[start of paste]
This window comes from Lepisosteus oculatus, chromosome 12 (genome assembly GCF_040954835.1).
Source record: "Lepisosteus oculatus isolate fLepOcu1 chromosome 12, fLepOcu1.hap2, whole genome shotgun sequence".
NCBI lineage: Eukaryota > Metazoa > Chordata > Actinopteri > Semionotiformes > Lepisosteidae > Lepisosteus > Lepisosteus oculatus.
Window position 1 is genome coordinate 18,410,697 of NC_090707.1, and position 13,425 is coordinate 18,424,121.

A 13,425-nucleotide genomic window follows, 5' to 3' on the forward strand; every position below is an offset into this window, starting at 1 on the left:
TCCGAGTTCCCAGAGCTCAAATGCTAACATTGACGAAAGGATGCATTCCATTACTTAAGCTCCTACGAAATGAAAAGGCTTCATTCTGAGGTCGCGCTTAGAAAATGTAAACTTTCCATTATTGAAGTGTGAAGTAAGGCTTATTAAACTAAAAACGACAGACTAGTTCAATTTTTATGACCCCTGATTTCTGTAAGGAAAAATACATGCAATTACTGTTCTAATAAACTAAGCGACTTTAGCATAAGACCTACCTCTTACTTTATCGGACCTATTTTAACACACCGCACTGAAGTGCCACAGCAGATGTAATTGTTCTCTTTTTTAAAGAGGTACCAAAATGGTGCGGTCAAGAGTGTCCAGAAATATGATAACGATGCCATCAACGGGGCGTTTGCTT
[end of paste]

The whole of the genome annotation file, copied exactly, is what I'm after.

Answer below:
This window comes from Lepisosteus oculatus, chromosome 12 (genome assembly GCF_040954835.1).
Source record: "Lepisosteus oculatus isolate fLepOcu1 chromosome 12, fLepOcu1.hap2, whole genome shotgun sequence".
NCBI lineage: Eukaryota > Metazoa > Chordata > Actinopteri > Semionotiformes > Lepisosteidae > Lepisosteus > Lepisosteus oculatus.
Window position 1 is genome coordinate 18,410,697 of NC_090707.1, and position 13,425 is coordinate 18,424,121.

A 13,425-nucleotide genomic window follows, 5' to 3' on the forward strand; every position below is an offset into this window, starting at 1 on the left:
TCCGAGTTCCCAGAGCTCAAATGCTAACATTGACGAAAGGATGCATTCCATTACTTAAGCTCCTACGAAATGAAAAGGCTTCATTCTGAGGTCGCGCTTAGAAAATGTAAACTTTCCATTATTGAAGTGTGAAGTAAGGCTTATTAAACTAAAAACGACAGACTAGTTCAATTTTTATGACCCCTGATTTCTGTAAGGAAAAATACATGCAATTACTGTTCTAATAAACTAAGCGACTTTAGCATAAGACCTACCTCTTACTTTATCGGACCTATTTTAACACACCGCACTGAAGTGCCACAGCAGATGTAATTGTTCTCTTTTTTAAAGAGGTACCAAAATGGTGCGGTCAAGAGTGTCCAGAAATATGATAACGATGCCATCAACGGGGCGTTTGCTT